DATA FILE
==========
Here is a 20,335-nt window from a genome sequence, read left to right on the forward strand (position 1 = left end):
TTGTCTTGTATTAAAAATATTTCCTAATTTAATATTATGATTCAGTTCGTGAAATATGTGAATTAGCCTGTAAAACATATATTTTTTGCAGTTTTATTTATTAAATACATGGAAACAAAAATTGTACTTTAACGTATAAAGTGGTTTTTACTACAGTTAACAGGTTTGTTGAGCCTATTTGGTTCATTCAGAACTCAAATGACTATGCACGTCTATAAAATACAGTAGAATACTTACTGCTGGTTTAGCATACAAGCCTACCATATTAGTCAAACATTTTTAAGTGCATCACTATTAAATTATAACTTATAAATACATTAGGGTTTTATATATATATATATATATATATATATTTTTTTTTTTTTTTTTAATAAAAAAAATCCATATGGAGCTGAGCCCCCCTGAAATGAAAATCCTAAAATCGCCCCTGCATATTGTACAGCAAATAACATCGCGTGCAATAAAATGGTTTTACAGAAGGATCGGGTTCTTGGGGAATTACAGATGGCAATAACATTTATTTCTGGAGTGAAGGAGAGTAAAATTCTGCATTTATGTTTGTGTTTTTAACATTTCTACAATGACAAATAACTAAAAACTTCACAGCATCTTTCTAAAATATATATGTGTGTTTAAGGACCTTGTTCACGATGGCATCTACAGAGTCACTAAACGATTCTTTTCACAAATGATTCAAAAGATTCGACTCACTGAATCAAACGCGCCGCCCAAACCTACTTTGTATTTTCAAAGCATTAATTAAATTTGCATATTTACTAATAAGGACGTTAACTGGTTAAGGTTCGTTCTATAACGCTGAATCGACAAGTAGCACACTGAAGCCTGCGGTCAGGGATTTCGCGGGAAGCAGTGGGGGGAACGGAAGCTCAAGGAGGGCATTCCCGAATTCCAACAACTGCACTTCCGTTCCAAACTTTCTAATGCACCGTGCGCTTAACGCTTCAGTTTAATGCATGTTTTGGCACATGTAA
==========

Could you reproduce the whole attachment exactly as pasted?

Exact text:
Here is a 20,335-nt window from a genome sequence, read left to right on the forward strand (position 1 = left end):
TTGTCTTGTATTAAAAATATTTCCTAATTTAATATTATGATTCAGTTCGTGAAATATGTGAATTAGCCTGTAAAACATATATTTTTTGCAGTTTTATTTATTAAATACATGGAAACAAAAATTGTACTTTAACGTATAAAGTGGTTTTTACTACAGTTAACAGGTTTGTTGAGCCTATTTGGTTCATTCAGAACTCAAATGACTATGCACGTCTATAAAATACAGTAGAATACTTACTGCTGGTTTAGCATACAAGCCTACCATATTAGTCAAACATTTTTAAGTGCATCACTATTAAATTATAACTTATAAATACATTAGGGTTTTATATATATATATATATATATATATATTTTTTTTTTTTTTTTTAATAAAAAAAATCCATATGGAGCTGAGCCCCCCTGAAATGAAAATCCTAAAATCGCCCCTGCATATTGTACAGCAAATAACATCGCGTGCAATAAAATGGTTTTACAGAAGGATCGGGTTCTTGGGGAATTACAGATGGCAATAACATTTATTTCTGGAGTGAAGGAGAGTAAAATTCTGCATTTATGTTTGTGTTTTTAACATTTCTACAATGACAAATAACTAAAAACTTCACAGCATCTTTCTAAAATATATATGTGTGTTTAAGGACCTTGTTCACGATGGCATCTACAGAGTCACTAAACGATTCTTTTCACAAATGATTCAAAAGATTCGACTCACTGAATCAAACGCGCCGCCCAAACCTACTTTGTATTTTCAAAGCATTAATTAAATTTGCATATTTACTAATAAGGACGTTAACTGGTTAAGGTTCGTTCTATAACGCTGAATCGACAAGTAGCACACTGAAGCCTGCGGTCAGGGATTTCGCGGGAAGCAGTGGGGGGAACGGAAGCTCAAGGAGGGCATTCCCGAATTCCAACAACTGCACTTCCGTTCCAAACTTTCTAATGCACCGTGCGCTTAACGCTTCAGTTTAATGCATGTTTTGGCACATGTAA